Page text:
When my dad came over from Texas to visit us a few months ago, one of the things we requested that they bring was Louisiana Hot Sauce. We can buy Tabasco here, which we use a lot in cooking, but the flavor of Louisiana Hot Sauce is so much nicer on tacos, eggs and other things we want to spice up a bit. They brought one of the biggest bottles of Louisiana Hot Sauce we’ve ever seen (among other regular-sized bottles) and one bottle of jalapeno hot sauce. Neither of us had ever tried jalapeno hot sauce but I have to say it has a delightful flavor.

We’ve been harvesting jalapenos from our plants in the greenhouse for a couple weeks now and finally found a recipe that appealed to us which answered our question of what to do with all those fiery little peppers. We’ve got Burpee Jalapeno M and Jalapeno Gigante strains growing and had about a pound of chilies to work with. It was almost a shame to cut all those little guys up for sauce, but it tastes absolutely fantastic. And we’re fairly sure it’s hotter than the store-bought version.

making jalapeno hot sauce

When you’re cutting up chilies of any kind, be sure to wear rubber gloves. The heat from the peppers will burn your skin, especially from the hotter varieties, and NEVER touch your face while working with them. Some people even harvest their peppers while wearing gloves. You might also want to wear eye protection when you’re sauteing the onions, garlic and jalapenos to avoid getting any juice splashed into your eyes.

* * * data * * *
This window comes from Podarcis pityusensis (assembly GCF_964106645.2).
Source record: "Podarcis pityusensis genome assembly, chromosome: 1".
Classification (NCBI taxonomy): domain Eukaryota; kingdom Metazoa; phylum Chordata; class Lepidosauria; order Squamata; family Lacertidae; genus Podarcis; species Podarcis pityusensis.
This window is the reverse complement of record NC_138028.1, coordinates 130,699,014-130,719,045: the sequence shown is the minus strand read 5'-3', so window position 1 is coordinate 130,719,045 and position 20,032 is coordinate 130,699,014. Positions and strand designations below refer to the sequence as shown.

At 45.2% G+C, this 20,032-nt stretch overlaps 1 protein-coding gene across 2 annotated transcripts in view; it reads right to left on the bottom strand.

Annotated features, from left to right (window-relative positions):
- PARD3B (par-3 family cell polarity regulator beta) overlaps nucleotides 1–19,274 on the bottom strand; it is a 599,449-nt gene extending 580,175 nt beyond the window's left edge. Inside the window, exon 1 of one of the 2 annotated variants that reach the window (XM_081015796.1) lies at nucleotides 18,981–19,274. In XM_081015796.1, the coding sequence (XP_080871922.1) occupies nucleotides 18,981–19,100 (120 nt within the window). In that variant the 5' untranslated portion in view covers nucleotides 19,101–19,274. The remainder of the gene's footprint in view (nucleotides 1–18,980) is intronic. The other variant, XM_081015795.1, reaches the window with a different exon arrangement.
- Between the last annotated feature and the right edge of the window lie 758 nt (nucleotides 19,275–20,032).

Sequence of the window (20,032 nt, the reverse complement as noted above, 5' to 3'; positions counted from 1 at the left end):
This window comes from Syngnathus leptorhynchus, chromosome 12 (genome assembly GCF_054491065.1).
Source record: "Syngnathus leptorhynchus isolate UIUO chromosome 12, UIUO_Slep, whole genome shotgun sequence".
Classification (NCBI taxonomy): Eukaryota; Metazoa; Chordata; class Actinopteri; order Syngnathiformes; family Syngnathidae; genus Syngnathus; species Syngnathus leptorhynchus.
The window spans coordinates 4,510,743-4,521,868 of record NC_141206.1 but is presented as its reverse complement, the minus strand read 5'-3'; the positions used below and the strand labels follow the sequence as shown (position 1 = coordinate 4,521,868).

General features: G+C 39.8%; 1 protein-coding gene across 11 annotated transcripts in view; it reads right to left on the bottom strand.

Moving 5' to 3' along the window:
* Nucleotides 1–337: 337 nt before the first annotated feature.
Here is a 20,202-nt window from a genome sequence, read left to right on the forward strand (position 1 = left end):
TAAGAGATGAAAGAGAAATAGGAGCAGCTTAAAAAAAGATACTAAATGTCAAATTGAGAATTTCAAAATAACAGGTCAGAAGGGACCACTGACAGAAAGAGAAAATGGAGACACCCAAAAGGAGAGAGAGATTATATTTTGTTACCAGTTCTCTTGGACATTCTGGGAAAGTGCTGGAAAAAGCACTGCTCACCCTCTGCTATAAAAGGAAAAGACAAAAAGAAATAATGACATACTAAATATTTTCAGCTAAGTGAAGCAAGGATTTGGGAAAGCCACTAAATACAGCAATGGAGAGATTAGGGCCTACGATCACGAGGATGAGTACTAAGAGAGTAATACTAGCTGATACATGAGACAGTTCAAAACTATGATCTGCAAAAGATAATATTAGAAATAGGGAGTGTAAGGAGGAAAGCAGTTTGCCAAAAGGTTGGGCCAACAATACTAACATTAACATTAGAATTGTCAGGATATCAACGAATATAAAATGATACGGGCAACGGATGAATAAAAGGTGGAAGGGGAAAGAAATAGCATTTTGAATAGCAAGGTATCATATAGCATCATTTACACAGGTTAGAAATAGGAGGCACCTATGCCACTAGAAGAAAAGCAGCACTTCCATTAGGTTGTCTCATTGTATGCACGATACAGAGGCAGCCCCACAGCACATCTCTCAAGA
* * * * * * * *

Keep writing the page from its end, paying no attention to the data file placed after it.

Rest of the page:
cutting jalapenos

The following recipe made about 6 cups of hot sauce. We processed the finished sauce in 1 cup (250ml) jars for 15 minutes afterwards so we don’t have to keep it all in the fridge. I’m not sure that even we would use it up fast enough. Unfortunately we lost two jars when they opened up in the canner. That will teach me not to buy the cheapest little jars available for canning! Those suckers are going to find their way onto eBay very shortly.

Jalapeno Hot Sauce


  • 2 teaspoons vegetable oil
  • 50 fresh jalapeno peppers, sliced
  • 6 cloves garlic, minced
  • 1 cup minced onion
  • 1 1/2 teaspoons salt
  • 4 cups water
  • 2 cups distilled white vinegar


  1. In a medium glass or enamel lined sauce pan over high heat, combine oil, peppers, garlic, onion and salt; saute for 4 minutes. Add the water and cook for 20 minutes, stirring often. Remove from heat and allow mixture to cool to room temperature.
  2. Transfer the mixture to a food processor and puree until smooth. With the processor running, slowly add the vinegar.
  3. Pour into a sterilized jar with a tight lid. This sauce will keep for 6 months when stored in the refrigerator.